Company founder and chairman of the board, Dennis J. Mullen, continues to djmpixmentor employees with his collaborative and professional approach to customer service. “People do business with people.” says Mullen. “Honesty and integrity are the backbone of the systems we provide and support for our customers. Take away either of those, and you have nothing of value to offer.”

Protex Central service representatives are on call and available 24/7. Service technicians are well versed in the inspection, maintenance and repair of all types of life safety systems including fire suppression systems. All technicians are manufacturer trained, licensed, and certified. The company has become skilled at developing a turn-key plan to deliver the needed level of response so customers will know their people and property are protected around the clock with Protex’s sole mission plan in mind – To strengthen our business by protecting yours!

By investing significant resources in the development of its professionals, Protex Central is uniquely positioned to best understand the needs of the industries it serves.

Protex Central continues to lead solutions in the fields of:

Fire Protection Systems
Clean Agent Fire Suppression Systems
Emergency Communication Systems
Explosion Protection Systems
Fire Extinguishers
Fire Suppression Systems
Fire Alarm and Detection Systems
Range Hood Fire Suppression Systems

Security Systems
Access Control
Closed Circuit TV (CCTV)
Nurse Call Systems
Sound/Intercom Systems

Life Safety System Services
On Site Service & Inspection
Remote Monitoring

Customers have come to know over these past 50 years that with Protex it’s the protection they pay for, but peace of mind is what they get.

Central Iowa Code Consortium Seeks Proposals August 4, 2015

Posted by shawnpci in Fire Protection, Fire Systems, Iowa Alarm Association, Mass Notification Systems.
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The Central Iowa Code Consortium (CICC) announced on August 1, 2015 that code proposals will be accepted for all of the International Code Council’s construction and maintenance codes through September 30, 2015.  During the coming months seven code committees, made up of local government and industry representatives, will review the 2015 editions of the International Codes as well as local proposed changes to those codes.Screen Shot 07-28-15 at 11.01 AM

The CICC is a collaborative effort between all participating communities to review code changes, recommend changes to these codes, and produce a metro “model” code for all communities to consider through their local code adoption process.  This project does not propose to make recommendations on permit process, code administration, appeals processes, or specific local amendments deemed necessary by local code officials.  The goal is to publish a metro code that would promote uniformity and consistency between local communities.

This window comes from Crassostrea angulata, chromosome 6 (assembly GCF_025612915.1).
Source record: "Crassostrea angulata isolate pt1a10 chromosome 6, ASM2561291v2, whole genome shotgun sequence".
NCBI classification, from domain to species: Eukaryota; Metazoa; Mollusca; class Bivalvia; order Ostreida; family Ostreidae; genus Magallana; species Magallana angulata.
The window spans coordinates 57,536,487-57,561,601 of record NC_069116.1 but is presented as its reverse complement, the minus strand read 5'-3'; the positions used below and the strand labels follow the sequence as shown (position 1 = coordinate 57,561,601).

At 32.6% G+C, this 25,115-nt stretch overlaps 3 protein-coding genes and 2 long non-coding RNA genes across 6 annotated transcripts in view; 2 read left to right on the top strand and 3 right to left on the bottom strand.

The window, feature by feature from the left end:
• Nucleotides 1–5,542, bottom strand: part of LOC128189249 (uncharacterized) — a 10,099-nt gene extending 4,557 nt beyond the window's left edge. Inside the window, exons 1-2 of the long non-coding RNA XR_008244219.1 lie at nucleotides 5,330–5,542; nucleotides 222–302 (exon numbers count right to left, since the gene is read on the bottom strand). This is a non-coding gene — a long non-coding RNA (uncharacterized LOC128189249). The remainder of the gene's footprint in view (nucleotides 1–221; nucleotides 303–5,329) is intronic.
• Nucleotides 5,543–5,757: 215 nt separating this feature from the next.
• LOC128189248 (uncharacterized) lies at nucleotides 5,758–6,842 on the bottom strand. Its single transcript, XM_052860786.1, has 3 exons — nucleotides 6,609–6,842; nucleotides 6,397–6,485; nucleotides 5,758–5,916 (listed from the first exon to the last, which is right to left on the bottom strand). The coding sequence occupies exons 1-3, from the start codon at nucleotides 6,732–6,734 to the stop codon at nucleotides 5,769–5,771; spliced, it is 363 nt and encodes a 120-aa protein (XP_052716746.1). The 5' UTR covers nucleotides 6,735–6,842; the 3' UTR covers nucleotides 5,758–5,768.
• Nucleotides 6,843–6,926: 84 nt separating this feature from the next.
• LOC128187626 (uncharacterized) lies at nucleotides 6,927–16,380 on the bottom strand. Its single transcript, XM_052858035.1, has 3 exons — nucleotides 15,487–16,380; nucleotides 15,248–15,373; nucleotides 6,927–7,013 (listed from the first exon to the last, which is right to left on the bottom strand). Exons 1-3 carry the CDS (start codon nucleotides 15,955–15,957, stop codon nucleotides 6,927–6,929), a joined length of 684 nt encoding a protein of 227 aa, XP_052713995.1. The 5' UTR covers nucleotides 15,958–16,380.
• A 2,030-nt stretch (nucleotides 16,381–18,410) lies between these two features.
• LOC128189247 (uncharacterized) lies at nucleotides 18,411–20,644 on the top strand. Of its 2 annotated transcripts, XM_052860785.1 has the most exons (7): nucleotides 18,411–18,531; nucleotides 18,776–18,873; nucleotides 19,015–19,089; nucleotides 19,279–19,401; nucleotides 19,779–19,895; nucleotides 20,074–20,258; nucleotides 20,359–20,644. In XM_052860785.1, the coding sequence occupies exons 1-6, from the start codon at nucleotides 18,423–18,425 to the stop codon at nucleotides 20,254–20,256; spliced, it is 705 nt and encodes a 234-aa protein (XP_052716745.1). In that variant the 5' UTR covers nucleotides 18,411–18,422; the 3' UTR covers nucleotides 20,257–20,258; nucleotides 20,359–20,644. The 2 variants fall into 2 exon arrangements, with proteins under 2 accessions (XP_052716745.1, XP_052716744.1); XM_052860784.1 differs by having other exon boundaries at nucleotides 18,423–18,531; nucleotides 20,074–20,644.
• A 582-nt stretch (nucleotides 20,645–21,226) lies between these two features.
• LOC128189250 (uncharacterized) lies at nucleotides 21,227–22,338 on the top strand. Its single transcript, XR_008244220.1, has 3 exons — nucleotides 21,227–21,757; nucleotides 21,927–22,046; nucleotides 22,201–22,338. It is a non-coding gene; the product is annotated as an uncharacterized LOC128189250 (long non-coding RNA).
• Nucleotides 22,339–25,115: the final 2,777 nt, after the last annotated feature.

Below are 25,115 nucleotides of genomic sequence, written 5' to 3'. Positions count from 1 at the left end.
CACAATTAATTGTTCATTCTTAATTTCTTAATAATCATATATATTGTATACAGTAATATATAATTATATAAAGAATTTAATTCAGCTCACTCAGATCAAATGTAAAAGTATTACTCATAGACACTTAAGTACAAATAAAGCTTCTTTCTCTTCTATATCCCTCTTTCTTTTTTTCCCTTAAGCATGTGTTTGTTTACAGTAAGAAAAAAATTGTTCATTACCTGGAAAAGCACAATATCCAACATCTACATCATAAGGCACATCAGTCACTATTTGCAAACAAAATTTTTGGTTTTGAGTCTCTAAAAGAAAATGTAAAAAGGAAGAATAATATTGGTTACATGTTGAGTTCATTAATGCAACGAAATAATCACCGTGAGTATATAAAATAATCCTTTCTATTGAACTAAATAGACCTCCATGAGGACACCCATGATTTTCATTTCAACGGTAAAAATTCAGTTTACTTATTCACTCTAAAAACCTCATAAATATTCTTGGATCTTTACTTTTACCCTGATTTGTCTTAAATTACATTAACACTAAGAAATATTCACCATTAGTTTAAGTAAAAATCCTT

Central Iowa communities with memos of understanding in place to participate in the CICC process include:  Altoona, Ankeny, Bondurant, Carlisle, Clive, Des Moines, Grimes, Johnston, Norwalk, Pleasant Hill, Polk City, Urbandale, Waukee, Windsor Heights, West Des Moines and Polk County.

Anyone can submit code proposal through the on-line submission form located here.

For more information on the Capital Crossroads Vision, click here.

Data Center Fire Protection Challenges Highlighted at FSSA February 23, 2015

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FM Global, a recognized leader in loss prevention services worldwide, presented Challenges of Data Center Fire Protection to the delegates attending the Fire Suppression Systems Association’s 33rd Annual Meeting in Clearwater, Florida.

Robert Kasiski, a senior engineering specialist with FM Global, provided an engaging presentation of data center market statistics including total estimated worldwide data center floor space of over 286,000 square feet across over 509,000 centers. Additionally he noted that new technology and best-practices are increasing the need to be vigilant in providing proper fire protection coverage.
IMG_0648Kasiski noted that lithium ion batteries are becoming more prevalent in UPS rooms that support data centers. These alone present issues to assuring adequate protection from fire. Another emerging challenge deals with the myriad cables throughout a center that present one of the signle largest combustible loads. He noted that the practice of “retire-in-place” for legacy cables only compounds issues.

Noting that new server imersion technologies are being explored in data centers to mitigate cooling issues, Kasiski indiated this is an area of increasing research interest for his firm.

Several video clips of FM Global fire tests were shown involving cables, cable trays and other combustibles. The results of these tests were of great interest to the delegates.

The presentation concluded with Kasiski listing key issues going forward to be addressed not only by FM Global but the data center and fire protection communities including: understanding the consistency of change within a data center; identifying unrecognized hazards and accepting that current fire protection schemes may not meet the everchanging needs.

The Annual Meeting continues through Tuesday, February 24th.

Yes Virginia, Data Center Fires Really Do Happen November 26, 2014

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Responding to recent comments from a facility manager that fires in data centers are rare, Onward and Upward offers a recap of three such fires that have happened in the previous 11 months with details on each.

♦ A fully-powered, but unused transient-voltage surge suppressor (TVSS) failed in the Hoover State Office Building’s basement lHoover State Office Bldg.evel data center on the afternoon of February 18, 2014.  The failure caused significant damage to the unit and produced smoke throughout the room.  A quick-thinking employee activated a manual release station that discharged over 2,400 pounds of FM-200 clean fire-suppressing agent throughout the room and raised floor.  In addition, the agent release also triggered the emergency-power-off circuit dropping power to critical equipment.

The Des Moines, Iowa fire department responded within minutes of receiving the signal from the building’s automatic fire alarm system.  Upon arrival, the fire was extinguished and personnel were assessing the fire damage and working to restore operations.